Academic journal article Madhya Pradesh Journal of Social Sciences

Indian Federalism: Continuity and Change

Academic journal article Madhya Pradesh Journal of Social Sciences

Indian Federalism: Continuity and Change

Article excerpt

It is argued in this paper that the Indian Constitution makers adopted federal polity to establish a single political unit in a multi-ethnic society. After the partition they felt the necessity of federation with a strong centre to ensure the unity and development of the country. But later there were important developments, viz., a transition from one-party dominant system to multi-party system and the upsurge of ethnic groups, which not only diluted the nature of the central government but also gave rise to identity politics and led to the formation of coalition governments on one hand and movement towards formation of smaller states on the other. Solution, it is suggested, lies in just distribution of resources for development of different regions to satisfy regional aspirations.

Introduction

Federalism is a developing idea. It is not a rigid conception confined to a particular pattern. Different countries have adopted it to suit their needs and to solve their problems. It stands both for diversity and unity. As K.C. Wheare has pointed out, "It stands for multiplicity in unity. It can provide unity, where unity is needed, but it can ensure variety and independence in matters, where unity and multiplicity is not essential" (Wheare, 1946: 260). It was in this sense that the framers adopted a federation for India. The federation was "to bring about equilibrium between the forces of plurality and unity" (Ayyar: 1948).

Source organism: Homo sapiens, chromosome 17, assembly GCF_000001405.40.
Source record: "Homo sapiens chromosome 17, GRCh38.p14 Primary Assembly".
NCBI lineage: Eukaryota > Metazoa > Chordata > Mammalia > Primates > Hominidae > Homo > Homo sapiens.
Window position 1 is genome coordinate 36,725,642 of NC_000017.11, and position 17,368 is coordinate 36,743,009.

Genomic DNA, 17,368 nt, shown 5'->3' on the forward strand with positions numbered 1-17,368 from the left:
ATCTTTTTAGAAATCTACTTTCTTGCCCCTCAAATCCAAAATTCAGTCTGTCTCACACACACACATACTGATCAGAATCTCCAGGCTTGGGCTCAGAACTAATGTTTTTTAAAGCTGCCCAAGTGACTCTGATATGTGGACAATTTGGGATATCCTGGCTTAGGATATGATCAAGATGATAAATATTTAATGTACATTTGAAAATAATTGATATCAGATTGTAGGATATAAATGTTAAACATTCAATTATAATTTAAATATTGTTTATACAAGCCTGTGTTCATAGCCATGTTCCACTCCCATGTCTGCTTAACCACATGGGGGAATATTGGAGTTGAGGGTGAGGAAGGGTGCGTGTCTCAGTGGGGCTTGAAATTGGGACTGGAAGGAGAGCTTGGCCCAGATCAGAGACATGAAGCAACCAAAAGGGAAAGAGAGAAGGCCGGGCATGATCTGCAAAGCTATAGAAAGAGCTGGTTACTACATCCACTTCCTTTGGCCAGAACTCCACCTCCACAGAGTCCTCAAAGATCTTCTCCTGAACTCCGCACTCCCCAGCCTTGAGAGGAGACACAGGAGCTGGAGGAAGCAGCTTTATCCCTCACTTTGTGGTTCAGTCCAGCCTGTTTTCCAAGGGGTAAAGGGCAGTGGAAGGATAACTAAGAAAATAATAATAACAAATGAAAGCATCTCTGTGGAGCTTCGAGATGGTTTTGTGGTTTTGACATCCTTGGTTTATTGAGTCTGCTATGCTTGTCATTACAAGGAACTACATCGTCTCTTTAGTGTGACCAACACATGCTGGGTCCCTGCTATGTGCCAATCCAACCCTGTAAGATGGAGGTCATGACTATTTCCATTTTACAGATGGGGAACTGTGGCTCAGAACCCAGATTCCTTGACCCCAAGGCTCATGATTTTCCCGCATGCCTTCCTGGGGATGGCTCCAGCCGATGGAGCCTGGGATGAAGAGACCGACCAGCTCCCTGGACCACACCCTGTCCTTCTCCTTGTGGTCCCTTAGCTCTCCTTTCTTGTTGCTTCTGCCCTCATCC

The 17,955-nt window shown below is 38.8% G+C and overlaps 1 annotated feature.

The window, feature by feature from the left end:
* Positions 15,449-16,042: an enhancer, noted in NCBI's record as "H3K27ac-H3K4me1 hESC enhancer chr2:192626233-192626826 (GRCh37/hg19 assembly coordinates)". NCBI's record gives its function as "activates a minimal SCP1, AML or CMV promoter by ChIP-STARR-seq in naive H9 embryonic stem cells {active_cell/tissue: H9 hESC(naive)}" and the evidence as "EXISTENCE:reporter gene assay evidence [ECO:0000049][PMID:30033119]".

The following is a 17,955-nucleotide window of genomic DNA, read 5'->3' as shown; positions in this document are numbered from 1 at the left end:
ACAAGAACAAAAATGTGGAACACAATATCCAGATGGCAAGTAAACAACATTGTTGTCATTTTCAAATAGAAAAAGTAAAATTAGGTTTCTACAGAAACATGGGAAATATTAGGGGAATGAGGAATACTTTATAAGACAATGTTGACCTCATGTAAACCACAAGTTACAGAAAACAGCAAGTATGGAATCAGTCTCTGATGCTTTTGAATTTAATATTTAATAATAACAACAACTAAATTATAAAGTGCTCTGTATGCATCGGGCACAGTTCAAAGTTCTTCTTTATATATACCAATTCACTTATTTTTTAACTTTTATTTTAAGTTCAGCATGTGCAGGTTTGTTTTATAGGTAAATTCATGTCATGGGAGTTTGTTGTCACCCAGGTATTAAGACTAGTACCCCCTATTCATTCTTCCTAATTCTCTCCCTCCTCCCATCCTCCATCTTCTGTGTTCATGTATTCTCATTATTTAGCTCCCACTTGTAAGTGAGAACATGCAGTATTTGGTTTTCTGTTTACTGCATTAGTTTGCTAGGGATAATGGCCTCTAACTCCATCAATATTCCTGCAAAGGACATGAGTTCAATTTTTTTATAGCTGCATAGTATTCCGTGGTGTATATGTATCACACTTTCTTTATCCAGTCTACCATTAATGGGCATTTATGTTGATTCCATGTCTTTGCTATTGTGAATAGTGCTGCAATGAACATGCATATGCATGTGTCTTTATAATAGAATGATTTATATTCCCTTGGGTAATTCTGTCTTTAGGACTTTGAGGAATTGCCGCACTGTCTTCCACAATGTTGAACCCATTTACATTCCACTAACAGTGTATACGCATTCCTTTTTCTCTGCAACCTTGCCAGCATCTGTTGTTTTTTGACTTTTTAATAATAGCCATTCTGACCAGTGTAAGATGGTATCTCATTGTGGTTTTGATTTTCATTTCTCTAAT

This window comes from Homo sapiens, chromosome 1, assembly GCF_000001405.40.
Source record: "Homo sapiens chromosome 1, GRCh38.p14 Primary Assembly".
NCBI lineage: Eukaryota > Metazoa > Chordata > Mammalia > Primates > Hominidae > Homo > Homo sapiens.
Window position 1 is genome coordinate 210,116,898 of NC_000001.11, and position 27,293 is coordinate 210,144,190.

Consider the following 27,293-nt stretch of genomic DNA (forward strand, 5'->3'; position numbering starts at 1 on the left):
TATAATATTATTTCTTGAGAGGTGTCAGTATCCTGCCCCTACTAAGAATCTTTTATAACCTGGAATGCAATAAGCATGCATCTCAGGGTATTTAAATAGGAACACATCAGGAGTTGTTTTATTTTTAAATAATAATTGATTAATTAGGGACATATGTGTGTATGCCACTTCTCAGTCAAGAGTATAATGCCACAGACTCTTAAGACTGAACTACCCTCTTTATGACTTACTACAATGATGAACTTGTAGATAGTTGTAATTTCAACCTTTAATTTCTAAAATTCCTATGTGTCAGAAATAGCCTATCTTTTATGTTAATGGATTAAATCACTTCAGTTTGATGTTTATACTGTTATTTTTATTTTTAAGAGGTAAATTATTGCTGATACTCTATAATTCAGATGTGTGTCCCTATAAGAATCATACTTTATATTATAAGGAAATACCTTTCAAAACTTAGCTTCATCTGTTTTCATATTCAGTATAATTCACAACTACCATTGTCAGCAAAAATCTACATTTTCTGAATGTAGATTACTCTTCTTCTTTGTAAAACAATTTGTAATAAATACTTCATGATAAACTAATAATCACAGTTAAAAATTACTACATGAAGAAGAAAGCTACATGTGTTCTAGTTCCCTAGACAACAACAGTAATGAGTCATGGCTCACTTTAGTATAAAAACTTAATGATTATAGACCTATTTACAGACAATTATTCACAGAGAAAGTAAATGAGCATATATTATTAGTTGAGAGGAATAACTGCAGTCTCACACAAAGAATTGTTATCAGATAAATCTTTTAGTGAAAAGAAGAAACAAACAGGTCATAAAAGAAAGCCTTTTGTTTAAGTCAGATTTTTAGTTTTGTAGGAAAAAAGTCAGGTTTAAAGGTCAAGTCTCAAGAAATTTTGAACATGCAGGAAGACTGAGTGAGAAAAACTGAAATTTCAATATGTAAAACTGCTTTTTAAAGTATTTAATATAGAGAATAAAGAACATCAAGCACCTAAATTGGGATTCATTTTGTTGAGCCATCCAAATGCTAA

As the evolution of the principle of federalism makes it clear, there are generally two varieties of federation. Firstly, they have been formed by bringing together a number of sovereign or autonomous states as in the case of USA. Secondly, they have been formed, as in the countries of the British Commonwealth, by breaking a unitary state into a number of federating units. This kind of federalism, called devolutional federalism has been motivated by various factors like administrative convenience, economic necessities, desire for local autonomy and linguistic, racial and cultural aspirations of the people. In the period after the First World War, with the rapid spread of nationalistic ideas, this kind of federalism became very popular especially as a bulwark against the disintegrative forces. (1) This model was favoured by the authors of the Government of India Act, 1935, and was followed to a great extent by the framers of the Indian Constitution.

Before the Indian Constitution makers, there were two major models: 'modern nation state' in which loyalties to national community and to political structure ultimately merge so that nationalism and patriotism become one; and 'multi-ethnic' or 'multinational state' which consists of "many nations bound together in a single political or territorial unit by feeling of patriotism derived from ideology, memories of common struggle against external or alien powers, and rational calculation of common advantage in the sharing of a political structure but not by a common nationality" (Brass, 1974: 9-15). Out of these two models, the framers of the Indian Constitution favoured the second model in order to meet aspirations of different groups based on language, religion, race or ethnicity.

The Government of India Act, 1935, introduced Federalism for the first time in India. But it was criticised on the ground of unequal treatment given to two of its units, namely, British provinces and Indian states (Ambedkar, 1939). But the federal scheme could not be implemented due to the outbreak of the Second World War and the Central Government continued to be governed under the Act of 1919. After the War, the British Government sent a Cabinet Mission to India to devise a new constitutional framework so that division of the country on communal ground could be contained. It was for this purpose that the Cabinet Mission Plan (16 May, 1946) suggested a three tiers federal structure of India consisting of the centre, the groups and the provinces. …

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